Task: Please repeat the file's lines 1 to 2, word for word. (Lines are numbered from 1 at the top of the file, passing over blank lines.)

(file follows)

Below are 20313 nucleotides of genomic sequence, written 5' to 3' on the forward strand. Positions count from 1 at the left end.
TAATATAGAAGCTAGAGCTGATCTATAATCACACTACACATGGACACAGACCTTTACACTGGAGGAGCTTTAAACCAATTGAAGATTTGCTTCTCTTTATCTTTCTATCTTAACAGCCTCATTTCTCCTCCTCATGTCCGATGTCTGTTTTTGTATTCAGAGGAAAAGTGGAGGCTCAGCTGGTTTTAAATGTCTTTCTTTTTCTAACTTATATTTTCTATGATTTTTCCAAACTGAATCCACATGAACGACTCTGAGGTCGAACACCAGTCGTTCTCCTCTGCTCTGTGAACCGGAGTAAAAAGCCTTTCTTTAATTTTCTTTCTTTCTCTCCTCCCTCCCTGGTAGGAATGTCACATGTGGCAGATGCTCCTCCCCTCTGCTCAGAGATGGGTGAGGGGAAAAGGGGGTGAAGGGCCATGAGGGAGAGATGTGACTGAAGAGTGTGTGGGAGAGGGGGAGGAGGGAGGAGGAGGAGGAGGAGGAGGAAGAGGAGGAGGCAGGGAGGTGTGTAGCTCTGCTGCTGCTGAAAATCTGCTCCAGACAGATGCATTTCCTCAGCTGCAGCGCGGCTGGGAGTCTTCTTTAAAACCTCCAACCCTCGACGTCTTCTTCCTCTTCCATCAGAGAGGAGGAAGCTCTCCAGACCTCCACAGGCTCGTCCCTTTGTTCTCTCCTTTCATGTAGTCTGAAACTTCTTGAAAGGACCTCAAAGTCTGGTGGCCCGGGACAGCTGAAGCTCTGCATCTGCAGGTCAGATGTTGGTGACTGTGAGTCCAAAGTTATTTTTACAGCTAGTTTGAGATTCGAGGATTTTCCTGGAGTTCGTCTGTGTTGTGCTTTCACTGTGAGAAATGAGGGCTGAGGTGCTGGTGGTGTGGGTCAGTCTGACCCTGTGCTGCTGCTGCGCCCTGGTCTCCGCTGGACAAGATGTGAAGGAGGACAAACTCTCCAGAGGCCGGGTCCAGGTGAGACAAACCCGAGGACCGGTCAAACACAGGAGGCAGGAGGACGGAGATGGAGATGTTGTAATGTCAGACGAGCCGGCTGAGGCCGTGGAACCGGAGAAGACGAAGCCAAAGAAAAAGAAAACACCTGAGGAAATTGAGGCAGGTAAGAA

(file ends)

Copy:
Below are 20313 nucleotides of genomic sequence, written 5' to 3' on the forward strand. Positions count from 1 at the left end.
TAATATAGAAGCTAGAGCTGATCTATAATCACACTACACATGGACACAGACCTTTACACTGGAGGAGCTTTAAACCAATTGAAGATTTGCTTCTCTTTATCTTTCTATCTTAACAGCCTCATTTCTCCTCCTCATGTCCGATGTCTGTTTTTGTATTCAGAGGAAAAGTGGAGGCTCAGCTGGTTTTAAATGTCTTTCTTTTTCTAACTTATATTTTCTATGATTTTTCCAAACTGAATCCACATGAACGACTCTGAGGTCGAACACCAGTCGTTCTCCTCTGCTCTGTGAACCGGAGTAAAAAGCCTTTCTTTAATTTTCTTTCTTTCTCTCCTCCCTCCCTGGTAGGAATGTCACATGTGGCAGATGCTCCTCCCCTCTGCTCAGAGATGGGTGAGGGGAAAAGGGGGTGAAGGGCCATGAGGGAGAGATGTGACTGAAGAGTGTGTGGGAGAGGGGGAGGAGGGAGGAGGAGGAGGAGGAGGAGGAAGAGGAGGAGGCAGGGAGGTGTGTAGCTCTGCTGCTGCTGAAAATCTGCTCCAGACAGATGCATTTCCTCAGCTGCAGCGCGGCTGGGAGTCTTCTTTAAAACCTCCAACCCTCGACGTCTTCTTCCTCTTCCATCAGAGAGGAGGAAGCTCTCCAGACCTCCACAGGCTCGTCCCTTTGTTCTCTCCTTTCATGTAGTCTGAAACTTCTTGAAAGGACCTCAAAGTCTGGTGGCCCGGGACAGCTGAAGCTCTGCATCTGCAGGTCAGATGTTGGTGACTGTGAGTCCAAAGTTATTTTTACAGCTAGTTTGAGATTCGAGGATTTTCCTGGAGTTCGTCTGTGTTGTGCTTTCACTGTGAGAAATGAGGGCTGAGGTGCTGGTGGTGTGGGTCAGTCTGACCCTGTGCTGCTGCTGCGCCCTGGTCTCCGCTGGACAAGATGTGAAGGAGGACAAACTCTCCAGAGGCCGGGTCCAGGTGAGACAAACCCGAGGACCGGTCAAACACAGGAGGCAGGAGGACGGAGATGGAGATGTTGTAATGTCAGACGAGCCGGCTGAGGCCGTGGAACCGGAGAAGACGAAGCCAAAGAAAAAGAAAACACCTGAGGAAATTGAGGCAGGTAAGAA